Charlemagne lived in Aachen in the late 700s and started building this cathedral in 796. The exterior is quite a conglomeration of different styles as it's been added on to over the years. The central, original portion is octogonally shaped and decorated with brilliant mosaics- a different theme for each section!
The mosaics are not original; in the late 1800s, it was deemed appropriate to decorate the cathedral "as a Byzantine cathedral would have been decorated". While I certainly commend them for their artistry and taste (it was one of the selling points to include it in our itinerary!), I must say that it seems a mite presumptuous to think that 1,000 years later, we could have more insight into popular aesthetic than Charlemagne himself.... ;-)
Charlemagne's throne still stands in its original place- on the second floor, looking out over the center. The throne was the place of coronation for over 30 German kings throughout the centuries. Kind of surprisingly unpretentious, don't you think?? To make up for that- it was made from stones from Jerusalem. ;-)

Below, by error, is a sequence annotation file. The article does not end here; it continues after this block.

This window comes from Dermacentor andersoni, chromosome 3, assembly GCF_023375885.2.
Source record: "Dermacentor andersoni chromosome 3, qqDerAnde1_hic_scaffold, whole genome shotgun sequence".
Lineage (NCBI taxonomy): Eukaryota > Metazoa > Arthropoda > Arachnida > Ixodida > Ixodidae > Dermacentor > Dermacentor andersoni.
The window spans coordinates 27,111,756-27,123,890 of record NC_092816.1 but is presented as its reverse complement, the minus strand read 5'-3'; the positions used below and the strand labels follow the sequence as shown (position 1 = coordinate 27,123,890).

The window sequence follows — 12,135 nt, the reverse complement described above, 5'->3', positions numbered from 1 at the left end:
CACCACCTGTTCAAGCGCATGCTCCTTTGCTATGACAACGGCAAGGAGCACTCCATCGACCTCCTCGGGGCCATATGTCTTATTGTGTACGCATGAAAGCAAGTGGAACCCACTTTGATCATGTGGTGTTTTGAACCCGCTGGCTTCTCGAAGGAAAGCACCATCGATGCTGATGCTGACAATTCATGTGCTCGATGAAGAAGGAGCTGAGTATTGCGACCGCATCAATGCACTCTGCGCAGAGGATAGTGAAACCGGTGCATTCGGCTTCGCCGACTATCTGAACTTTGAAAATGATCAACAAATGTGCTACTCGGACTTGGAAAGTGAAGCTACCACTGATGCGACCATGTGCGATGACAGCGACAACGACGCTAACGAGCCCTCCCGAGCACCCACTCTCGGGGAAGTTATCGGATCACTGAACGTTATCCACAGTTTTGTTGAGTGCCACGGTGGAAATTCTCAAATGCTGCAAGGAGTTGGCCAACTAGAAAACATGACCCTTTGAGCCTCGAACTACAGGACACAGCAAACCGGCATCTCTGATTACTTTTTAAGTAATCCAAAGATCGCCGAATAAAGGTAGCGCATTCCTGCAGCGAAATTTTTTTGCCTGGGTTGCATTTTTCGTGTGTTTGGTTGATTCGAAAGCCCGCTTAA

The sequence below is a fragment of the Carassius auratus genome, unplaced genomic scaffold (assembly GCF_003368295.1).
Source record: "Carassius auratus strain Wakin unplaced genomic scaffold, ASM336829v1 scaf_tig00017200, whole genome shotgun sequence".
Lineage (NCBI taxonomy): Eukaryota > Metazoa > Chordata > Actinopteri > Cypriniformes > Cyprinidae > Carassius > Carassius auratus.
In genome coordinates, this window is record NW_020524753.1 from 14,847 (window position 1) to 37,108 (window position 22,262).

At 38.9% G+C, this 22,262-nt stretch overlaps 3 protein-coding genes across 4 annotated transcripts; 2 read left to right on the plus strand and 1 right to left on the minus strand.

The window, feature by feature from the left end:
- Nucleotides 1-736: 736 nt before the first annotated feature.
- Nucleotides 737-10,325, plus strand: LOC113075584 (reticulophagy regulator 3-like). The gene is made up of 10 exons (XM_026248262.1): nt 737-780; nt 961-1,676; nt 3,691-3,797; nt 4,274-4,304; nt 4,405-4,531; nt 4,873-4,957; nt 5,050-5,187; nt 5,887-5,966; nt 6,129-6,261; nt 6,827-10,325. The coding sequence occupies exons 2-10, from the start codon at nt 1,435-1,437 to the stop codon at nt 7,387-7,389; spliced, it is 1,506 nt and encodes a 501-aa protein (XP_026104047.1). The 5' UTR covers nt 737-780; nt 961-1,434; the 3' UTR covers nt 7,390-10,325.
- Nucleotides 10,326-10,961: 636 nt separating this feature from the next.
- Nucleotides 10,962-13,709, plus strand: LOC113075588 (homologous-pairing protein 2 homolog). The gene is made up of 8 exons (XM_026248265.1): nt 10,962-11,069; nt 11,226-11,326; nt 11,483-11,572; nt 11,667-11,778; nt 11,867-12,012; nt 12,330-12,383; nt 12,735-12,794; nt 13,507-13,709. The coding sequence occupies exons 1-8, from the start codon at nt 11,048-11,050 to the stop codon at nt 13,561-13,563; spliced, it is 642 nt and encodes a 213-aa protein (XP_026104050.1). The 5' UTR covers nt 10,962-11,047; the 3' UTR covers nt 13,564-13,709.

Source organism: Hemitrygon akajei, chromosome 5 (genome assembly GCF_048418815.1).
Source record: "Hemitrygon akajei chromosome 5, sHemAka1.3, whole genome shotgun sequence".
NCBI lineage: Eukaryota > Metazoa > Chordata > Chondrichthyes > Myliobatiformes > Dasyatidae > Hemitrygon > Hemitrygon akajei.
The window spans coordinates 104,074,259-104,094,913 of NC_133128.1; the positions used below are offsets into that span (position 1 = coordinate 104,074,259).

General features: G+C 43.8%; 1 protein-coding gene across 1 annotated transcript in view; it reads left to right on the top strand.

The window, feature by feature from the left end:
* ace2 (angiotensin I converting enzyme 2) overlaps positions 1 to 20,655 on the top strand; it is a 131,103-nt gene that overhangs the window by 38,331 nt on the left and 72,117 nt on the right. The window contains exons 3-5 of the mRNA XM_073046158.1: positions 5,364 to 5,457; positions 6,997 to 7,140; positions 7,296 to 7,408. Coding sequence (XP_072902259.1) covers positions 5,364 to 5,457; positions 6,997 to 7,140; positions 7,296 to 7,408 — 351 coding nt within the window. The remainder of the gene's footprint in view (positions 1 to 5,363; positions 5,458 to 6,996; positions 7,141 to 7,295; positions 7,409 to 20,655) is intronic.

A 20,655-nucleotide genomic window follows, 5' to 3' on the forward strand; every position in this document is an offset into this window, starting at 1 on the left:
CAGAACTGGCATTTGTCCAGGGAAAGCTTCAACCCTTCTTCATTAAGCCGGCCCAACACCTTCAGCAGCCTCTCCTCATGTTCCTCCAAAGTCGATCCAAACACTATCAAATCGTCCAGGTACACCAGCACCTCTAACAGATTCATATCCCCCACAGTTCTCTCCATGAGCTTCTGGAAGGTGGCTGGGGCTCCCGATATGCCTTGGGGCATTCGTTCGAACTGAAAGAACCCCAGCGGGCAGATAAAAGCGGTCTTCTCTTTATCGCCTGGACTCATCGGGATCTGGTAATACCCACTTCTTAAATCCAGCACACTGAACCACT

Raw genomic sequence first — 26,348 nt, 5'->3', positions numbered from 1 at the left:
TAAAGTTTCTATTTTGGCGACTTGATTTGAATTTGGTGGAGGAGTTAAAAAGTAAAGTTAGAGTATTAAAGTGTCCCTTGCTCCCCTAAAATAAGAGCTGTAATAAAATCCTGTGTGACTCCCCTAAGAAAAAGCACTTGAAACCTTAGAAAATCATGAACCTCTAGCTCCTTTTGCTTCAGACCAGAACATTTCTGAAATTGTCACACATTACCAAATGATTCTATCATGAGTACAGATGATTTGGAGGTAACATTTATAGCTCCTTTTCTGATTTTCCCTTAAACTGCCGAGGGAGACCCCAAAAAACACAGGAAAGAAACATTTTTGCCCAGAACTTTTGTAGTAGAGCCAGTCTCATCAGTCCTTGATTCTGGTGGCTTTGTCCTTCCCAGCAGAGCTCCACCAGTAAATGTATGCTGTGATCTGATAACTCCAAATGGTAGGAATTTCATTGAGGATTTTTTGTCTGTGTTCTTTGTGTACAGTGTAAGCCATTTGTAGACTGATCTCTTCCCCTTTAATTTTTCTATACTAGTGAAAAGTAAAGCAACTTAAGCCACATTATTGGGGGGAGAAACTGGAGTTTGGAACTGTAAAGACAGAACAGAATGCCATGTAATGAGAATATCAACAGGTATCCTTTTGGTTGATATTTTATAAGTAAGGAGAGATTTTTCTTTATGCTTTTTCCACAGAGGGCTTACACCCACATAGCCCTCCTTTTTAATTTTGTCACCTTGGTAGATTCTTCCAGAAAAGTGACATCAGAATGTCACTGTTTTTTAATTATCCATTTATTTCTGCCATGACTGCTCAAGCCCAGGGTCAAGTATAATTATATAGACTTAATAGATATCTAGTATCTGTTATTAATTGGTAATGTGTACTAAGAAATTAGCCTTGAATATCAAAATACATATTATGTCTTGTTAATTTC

The master tiler had a "signature" that he would always include in his mosaics- a tiny mouse. Can you spot it?
The center of the cathedral has an elaborately gold-tiled ceiling and an original immense brass chandelier weighing... I-forget-how-many tons.